Banbury and Oxford MPs welcome 'climbdown' over advanced cancer scan service privatisation

A PET-CT scanner. The OUH has two for use in its world renowned research and treatment service. Picture by Getty Images
A PET-CT scanner. The OUH has two for use in its world renowned research and treatment service. Picture by Getty Images

Banbury MP Victoria Prentis and Oxford East MP Anneliese Dodds have welcomed news that Oxford University Hospitals NHS Trust (OUH) has retained a contract for the PET-CT scanning service.

Earlier this year, the profit-seeking company InHealth was made preferred bidder for PET-CT services in Oxfordshire and the Thames Valley leading to a number of concerns and widespread campaigning over the privatisation.

The Banbury Guardian has reported at every stage, describing huge efforts by campaigners (including top clinicians), to prevent the contract for a world renowned research and treatment service being given to the private sector.

Victoria Prentis, along with Mrs Dodds, campaigned to retain services at the Churchill hospital, ensuring they continued to be run by OUH’s world-class staff.

Today (Tuesday) Mrs Prentis said: "I’m thrilled OUH are retaining PET-CT services on the Churchill site. Their consultants and staff are world-class so it was important that this vital service wasn’t moved away from OUH.

"The Oxfordshire Health Overview and Scrutiny Committee (HOSC), chaired by Cllr Fatemian, worked very hard to maintain local services and lead the campaign against proposals."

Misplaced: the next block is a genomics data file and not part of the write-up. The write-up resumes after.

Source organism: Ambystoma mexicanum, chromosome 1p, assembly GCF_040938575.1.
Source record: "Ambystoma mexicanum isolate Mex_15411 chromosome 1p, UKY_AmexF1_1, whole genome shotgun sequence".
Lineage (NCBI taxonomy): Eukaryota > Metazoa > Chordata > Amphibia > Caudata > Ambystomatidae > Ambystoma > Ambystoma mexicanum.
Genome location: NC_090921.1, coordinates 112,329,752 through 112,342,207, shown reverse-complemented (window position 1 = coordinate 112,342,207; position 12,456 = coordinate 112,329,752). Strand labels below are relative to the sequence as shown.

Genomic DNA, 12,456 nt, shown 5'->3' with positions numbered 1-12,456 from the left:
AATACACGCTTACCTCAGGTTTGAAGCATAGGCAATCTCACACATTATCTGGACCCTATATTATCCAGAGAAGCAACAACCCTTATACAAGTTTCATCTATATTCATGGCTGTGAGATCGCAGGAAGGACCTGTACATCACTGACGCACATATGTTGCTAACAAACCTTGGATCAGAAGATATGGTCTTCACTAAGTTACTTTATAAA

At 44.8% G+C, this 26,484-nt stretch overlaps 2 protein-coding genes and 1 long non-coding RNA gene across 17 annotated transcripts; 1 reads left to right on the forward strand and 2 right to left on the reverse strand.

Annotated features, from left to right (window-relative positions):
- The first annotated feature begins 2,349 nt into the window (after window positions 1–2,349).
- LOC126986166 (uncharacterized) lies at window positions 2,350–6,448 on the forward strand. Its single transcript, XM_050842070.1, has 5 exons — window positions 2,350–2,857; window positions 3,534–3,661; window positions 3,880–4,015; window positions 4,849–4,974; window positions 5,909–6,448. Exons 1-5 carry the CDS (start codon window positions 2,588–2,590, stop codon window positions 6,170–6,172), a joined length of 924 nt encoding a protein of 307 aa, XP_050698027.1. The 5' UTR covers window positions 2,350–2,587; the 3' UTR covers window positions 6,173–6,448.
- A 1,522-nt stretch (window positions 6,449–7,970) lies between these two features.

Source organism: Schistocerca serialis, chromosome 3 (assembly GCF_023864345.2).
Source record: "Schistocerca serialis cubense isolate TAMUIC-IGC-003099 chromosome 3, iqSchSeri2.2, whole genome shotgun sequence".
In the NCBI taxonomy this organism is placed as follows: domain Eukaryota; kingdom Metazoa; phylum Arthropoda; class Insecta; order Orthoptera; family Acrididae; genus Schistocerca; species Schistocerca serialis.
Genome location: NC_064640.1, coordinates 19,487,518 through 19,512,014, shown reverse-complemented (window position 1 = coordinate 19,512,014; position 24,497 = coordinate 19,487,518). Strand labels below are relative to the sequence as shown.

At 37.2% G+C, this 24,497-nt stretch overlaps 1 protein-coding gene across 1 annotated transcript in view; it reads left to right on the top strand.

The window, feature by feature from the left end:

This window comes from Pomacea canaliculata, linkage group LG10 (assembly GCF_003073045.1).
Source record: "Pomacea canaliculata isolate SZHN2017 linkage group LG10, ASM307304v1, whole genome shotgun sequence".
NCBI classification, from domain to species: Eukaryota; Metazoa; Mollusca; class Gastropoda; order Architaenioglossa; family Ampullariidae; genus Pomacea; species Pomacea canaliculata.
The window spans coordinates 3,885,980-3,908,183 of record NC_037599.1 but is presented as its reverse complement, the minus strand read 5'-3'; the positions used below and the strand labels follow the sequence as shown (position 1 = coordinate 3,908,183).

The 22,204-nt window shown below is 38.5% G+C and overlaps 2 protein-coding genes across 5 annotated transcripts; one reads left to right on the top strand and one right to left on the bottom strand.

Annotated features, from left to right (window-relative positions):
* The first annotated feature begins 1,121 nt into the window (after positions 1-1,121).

Alongside the Churchill, new scanning facilities will be based in Milton Keynes, Swindon and Reading provided by InHealth.

The Oxford East MP described the change of heart by NHS England (NHSE) as an 'apparent climbdown' over an intended privatisation.

After being alerted to the proposed privatisation of the service by concerned staff and patients, Mrs Dodds campaigned doggedly against it. She wrote a number of times to the Department of Health and Social Care and NHS England and lobbied officials from OUH and NHSE and Health Ministers in person a number of times. She also raised the privatisation in Parliament a number of times.

Mrs Dodds said: “I’m delighted to see that the Churchill’s excellent PET-CT cancer scanning service will not be privatised. As I’ve said time and again, there is no justification for profit being made from this service. While it is concerning that there will be changes to the service outside Oxfordshire, at least in our county patients will still be treated by NHS staff, with benefits from the service and research undertaken within it all accruing to our own NHS and not a private company”.

An impasse had occurred because NHSE wished to give InHealth the full contract. However it was not considered safe to relocate the scanners outside the Churchill and OUH specialists did not want to work under InHealth's direction.

A 'partnership' was mooted but this would have meant OUH doing the vast majority of the work as subcontracters of a private company receiving the profits.

The Banbury Guardian understands the new agreement involves two separate contracts – one with OUH and one with InHealth. This will necessitate an overarching collaboration agreement requiring both parties to work together to ensure the overall PET/CT service for the Thames Valley (Lot 4) is coordinated and coherent.

Mrs Prentis's office said NHS England, InHealth and OUH are working to a common set of principles which include the need to maintain specialist clinical pathways. The decisions about cancer pathways will be clinically driven and involve OUH clinicians and the clinicians from the hospitals in Milton Keynes, Reading and Swindon. The Thames Valley Cancer Alliance will be able to support these discussions.